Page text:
Triangle bladder cancer patients seek solace from one another

Feb. 13, 2012 9:32 am

The Triangle Bladder Cancer Support Group has met for more than a year-and-a-half, providing encouragement for those diagnosed with the disease.

“It has helped to hear what others have gone through,” Ernie, who has been battling bladder cancer for more than five years, said. “You need support from someone else, and this group provides it.”

Bladder cancer is the fourth leading cancer for men, and the American Cancer Society estimates about 55,600 new cases in 2012. The rising number of bladder cancer cases means a growing number of patients, and patients’ families, coping with the disease.

“You are pretty much devastated when you hear the word cancer,” Ernie said. “I know my first reaction was shock.”

The Triangle Bladder Cancer Support Group serves as a platform for those diagnosed with the cancer, like Ernie, patients’ caregivers and their families to share their experiences with each other.

A ‘homegrown’ partnership

Liz Sherwood, coordinator for survivorship and oncology integrative medicine programs at UNC Lineberger Comprehensive Cancer Center and the N.C. Cancer Hospital, said the support group is a true partnership, “one between the folks who are interested in seeing it happen and us helping provide the space as well as some ability to get resources and help facilitate the support group.”

Sherwood said this “homegrown” group has been effective in helping patients make treatment decisions and find support under the leadership of David Langam, a bladder cancer survivor and a key organizer of the group.

“David in a big way was willing to take on the administrative responsibilities in terms of getting the word out and helping facilitate the actual group happening,” Sherwood said.

Dr. Matthew Nielson, Lineberger Center member who has helped with the development of the Triangle Bladder Cancer support group, said that Langam and the group have added depth the Lineberger Center’s support for patients.

“They have far exceeded the expectations for a fledgling support group and have a lot to be proud of,” Nielson said.

Coming together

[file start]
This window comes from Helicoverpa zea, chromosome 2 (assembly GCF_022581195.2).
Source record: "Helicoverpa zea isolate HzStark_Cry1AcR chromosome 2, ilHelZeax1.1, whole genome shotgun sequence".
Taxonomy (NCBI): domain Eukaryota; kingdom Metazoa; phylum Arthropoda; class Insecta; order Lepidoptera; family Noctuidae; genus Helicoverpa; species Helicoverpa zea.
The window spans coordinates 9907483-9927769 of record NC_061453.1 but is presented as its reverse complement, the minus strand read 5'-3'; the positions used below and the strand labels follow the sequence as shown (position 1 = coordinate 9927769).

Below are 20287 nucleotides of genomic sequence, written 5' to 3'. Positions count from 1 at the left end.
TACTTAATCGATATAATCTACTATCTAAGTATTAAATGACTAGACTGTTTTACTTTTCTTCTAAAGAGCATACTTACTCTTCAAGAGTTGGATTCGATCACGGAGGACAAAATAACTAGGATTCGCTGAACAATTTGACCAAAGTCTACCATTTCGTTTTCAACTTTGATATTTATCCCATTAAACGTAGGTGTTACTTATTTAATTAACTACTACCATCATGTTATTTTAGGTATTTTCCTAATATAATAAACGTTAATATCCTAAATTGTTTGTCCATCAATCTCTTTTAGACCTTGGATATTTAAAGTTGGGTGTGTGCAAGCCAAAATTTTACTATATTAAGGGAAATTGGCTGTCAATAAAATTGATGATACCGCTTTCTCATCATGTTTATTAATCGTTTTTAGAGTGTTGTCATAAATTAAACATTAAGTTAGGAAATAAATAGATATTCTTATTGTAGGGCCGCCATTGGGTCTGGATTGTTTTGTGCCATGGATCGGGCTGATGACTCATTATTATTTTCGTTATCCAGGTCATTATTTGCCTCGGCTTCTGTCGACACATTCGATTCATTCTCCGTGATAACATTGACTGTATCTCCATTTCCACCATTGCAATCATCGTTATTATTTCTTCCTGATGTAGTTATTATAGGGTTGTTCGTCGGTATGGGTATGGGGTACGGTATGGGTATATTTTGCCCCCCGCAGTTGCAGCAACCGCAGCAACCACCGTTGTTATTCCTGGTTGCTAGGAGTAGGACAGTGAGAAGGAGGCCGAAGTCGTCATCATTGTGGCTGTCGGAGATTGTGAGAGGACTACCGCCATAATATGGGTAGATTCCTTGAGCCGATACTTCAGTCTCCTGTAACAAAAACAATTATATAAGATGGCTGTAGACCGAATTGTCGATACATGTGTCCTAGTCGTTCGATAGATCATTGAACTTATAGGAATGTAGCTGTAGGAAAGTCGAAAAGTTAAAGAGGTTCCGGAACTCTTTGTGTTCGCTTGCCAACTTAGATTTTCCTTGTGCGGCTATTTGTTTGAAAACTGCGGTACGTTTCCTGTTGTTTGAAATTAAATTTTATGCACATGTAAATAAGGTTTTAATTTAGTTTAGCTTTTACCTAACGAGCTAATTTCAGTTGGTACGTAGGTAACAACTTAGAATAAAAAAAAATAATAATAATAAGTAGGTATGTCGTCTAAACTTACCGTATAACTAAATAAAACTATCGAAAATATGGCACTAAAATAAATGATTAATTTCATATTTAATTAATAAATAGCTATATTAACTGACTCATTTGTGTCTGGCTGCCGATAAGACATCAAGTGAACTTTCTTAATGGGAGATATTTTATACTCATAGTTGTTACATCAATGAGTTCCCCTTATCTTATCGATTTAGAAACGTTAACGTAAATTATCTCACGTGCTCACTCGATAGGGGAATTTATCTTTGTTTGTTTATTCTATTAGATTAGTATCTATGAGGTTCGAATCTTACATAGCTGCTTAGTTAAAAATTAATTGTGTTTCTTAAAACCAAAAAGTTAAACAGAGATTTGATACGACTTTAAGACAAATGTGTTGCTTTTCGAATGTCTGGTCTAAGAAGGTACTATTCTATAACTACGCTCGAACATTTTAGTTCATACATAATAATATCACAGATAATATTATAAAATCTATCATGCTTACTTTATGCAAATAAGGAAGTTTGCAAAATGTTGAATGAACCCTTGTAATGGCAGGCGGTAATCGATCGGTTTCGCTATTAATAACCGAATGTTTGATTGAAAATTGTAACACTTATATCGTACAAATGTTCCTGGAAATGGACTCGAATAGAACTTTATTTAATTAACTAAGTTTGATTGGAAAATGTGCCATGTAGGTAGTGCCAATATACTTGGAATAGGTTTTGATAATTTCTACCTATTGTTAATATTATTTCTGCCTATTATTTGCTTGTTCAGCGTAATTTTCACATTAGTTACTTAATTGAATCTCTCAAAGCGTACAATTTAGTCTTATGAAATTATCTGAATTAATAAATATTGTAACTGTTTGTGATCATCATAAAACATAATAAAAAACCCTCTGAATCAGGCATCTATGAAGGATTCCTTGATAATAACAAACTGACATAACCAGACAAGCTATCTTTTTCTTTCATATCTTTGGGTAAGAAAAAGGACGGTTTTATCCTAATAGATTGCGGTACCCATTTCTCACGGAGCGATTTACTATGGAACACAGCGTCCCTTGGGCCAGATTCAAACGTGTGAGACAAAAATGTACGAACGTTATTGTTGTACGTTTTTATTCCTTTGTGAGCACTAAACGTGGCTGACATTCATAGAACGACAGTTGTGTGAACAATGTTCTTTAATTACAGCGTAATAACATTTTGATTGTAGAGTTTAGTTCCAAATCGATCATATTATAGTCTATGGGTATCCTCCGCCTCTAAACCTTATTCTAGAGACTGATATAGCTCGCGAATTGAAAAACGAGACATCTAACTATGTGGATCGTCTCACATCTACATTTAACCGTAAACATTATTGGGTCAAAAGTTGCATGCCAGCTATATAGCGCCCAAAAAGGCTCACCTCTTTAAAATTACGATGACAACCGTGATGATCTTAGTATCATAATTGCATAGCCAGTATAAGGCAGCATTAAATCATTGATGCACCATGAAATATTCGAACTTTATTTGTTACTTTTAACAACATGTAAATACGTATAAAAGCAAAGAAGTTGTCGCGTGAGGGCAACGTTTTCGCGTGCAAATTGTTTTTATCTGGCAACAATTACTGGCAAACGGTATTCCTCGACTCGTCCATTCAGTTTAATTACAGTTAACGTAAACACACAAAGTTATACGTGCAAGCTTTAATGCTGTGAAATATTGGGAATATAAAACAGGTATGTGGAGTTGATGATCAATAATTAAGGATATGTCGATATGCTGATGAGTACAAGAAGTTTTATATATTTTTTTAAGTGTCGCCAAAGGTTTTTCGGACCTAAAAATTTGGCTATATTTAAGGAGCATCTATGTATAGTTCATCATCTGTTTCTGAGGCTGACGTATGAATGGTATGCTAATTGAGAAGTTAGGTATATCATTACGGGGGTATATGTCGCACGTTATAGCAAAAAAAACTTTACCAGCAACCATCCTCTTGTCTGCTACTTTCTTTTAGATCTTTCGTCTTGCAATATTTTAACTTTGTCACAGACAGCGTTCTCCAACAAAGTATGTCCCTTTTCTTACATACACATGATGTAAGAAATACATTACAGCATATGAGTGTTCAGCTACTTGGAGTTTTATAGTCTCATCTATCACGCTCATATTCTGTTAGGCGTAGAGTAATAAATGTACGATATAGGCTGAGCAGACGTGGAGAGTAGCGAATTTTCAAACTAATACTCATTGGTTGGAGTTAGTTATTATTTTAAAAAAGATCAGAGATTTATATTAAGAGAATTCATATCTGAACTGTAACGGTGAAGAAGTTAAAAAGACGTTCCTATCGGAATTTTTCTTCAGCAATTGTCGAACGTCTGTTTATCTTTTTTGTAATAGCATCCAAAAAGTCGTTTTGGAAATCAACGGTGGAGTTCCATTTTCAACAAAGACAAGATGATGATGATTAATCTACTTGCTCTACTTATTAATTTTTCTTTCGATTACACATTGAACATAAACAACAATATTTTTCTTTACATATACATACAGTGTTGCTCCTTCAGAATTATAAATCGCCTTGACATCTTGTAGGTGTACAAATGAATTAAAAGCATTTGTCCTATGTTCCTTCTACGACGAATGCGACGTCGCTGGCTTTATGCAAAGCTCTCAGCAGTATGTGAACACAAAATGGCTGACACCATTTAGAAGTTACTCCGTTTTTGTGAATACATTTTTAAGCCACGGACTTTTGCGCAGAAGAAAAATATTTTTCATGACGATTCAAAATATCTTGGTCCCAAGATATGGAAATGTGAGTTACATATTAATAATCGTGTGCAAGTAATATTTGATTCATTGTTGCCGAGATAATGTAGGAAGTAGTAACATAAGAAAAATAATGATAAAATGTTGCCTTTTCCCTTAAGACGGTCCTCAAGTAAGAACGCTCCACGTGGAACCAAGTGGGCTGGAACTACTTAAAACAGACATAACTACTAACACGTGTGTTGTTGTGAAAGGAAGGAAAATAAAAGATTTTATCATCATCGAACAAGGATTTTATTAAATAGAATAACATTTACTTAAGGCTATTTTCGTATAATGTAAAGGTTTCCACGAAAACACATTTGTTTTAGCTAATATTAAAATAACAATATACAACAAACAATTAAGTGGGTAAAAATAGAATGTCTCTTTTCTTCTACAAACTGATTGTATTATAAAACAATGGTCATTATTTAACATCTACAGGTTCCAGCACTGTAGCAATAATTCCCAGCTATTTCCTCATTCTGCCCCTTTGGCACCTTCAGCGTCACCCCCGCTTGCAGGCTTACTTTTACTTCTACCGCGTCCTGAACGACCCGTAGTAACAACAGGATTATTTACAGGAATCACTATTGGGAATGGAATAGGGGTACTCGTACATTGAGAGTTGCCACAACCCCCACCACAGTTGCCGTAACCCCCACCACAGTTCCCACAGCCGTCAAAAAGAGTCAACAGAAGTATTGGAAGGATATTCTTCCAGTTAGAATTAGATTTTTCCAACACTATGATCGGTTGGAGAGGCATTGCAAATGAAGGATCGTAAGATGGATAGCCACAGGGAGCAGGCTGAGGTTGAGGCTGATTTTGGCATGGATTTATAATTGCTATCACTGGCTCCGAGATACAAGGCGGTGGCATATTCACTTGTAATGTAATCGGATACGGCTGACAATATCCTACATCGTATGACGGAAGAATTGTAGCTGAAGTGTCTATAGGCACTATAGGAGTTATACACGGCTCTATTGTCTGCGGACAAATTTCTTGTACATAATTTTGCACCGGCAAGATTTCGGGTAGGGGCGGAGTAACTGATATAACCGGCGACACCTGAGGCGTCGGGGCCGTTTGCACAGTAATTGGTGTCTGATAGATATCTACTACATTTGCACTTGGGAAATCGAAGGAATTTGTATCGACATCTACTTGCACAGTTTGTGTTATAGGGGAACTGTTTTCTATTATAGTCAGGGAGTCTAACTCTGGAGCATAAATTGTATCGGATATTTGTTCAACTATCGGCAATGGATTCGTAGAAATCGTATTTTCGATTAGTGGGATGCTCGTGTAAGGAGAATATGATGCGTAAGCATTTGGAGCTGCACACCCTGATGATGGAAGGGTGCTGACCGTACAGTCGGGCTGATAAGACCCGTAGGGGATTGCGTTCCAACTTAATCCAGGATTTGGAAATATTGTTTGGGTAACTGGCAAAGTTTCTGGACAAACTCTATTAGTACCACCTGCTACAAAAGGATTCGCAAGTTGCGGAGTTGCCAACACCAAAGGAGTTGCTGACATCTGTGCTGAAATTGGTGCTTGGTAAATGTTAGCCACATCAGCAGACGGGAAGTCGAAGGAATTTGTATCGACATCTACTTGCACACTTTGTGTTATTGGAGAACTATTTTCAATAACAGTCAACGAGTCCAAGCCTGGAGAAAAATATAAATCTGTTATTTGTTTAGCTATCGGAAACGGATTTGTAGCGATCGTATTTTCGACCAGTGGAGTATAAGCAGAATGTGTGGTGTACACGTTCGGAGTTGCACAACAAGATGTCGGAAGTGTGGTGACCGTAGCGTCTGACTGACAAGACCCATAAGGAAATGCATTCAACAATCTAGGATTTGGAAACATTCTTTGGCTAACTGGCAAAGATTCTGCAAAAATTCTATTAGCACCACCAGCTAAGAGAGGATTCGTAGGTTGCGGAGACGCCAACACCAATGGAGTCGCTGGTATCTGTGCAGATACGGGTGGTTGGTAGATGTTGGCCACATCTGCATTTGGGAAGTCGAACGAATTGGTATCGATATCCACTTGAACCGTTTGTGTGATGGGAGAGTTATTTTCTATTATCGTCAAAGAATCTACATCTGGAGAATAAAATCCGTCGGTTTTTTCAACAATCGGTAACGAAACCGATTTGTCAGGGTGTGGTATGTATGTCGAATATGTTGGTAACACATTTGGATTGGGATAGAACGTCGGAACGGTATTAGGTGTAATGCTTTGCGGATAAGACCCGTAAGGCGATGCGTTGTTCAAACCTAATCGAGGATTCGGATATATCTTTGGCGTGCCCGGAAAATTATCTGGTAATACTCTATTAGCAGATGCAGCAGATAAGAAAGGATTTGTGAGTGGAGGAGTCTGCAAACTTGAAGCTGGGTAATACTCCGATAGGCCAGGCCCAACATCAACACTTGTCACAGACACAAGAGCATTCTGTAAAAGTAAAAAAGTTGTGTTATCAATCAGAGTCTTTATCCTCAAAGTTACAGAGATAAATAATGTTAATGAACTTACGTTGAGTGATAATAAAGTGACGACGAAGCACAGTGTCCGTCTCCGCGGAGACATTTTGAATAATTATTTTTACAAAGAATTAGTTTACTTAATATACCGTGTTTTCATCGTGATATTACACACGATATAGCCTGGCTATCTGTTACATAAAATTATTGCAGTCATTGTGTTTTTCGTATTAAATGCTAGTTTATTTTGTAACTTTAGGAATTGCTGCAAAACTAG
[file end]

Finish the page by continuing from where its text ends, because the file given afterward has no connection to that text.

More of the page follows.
Langham said that “for those of us who still have our bladders, it is really wonderful to be in these meetings and hear peoples experiences who’ve had theirs removed because we may be facing that.”

The Triangle Bladder Cancer Support Group’s monthly meeting, on the second Tuesday of the month, begins with a moment of silence followed by introductions, a statement of where group members are in their journey and usually ends with a speaker or group activity.

Ernie and his wife attend the meeting together as the majority of those in attendance are couples with the spouse acting as caregiver to the one diagnosed with cancer.

“Each meeting there is something different we discuss,” Ernie’s wife said. “There was one meeting where the patients were in one room and the caregivers were in another.”

The couple joined the group after seeing a brochure at a bladder cancer seminar they attended. At that time, Ernie had been receiving treatment at another facility and faced the possibility of his bladder being removed.

“I had been told previously that all my options had been excluded,” he said. “As fate would have it, the group had a meeting within a week. We were warmly received and were led to some doctors at UNC.”

‘The Encouragers’

“I first thought I don’t want to go to a support group, I don’t want to meet all these people,” his wife said, recalling her first reaction to the support group.

“But to hear what they have gone through and how they have coped—we could ask whatever questions we wanted and that was refreshing to know that there are others out there that can help you,” she said.

Five-year cancer fighter Ernie said the support group inspired him to write a poem called “The Encouragers” based on the other members’ encouragement, stories and willingness to share.

The final two stanzas of the poem sums up the importance support groups provide in this battle against cancer:

Moreover, there seemed to be a universal desire

To give encouragement to all in this cancer’s shadow

‘twas as though I was hearing a new version of

“I love to tell the story.”

We were blessed and enriched,

And encouraged by all in attendance.

This article was reported for the Reporting 253 class at UNC’s School of Journalism and Mass Communication.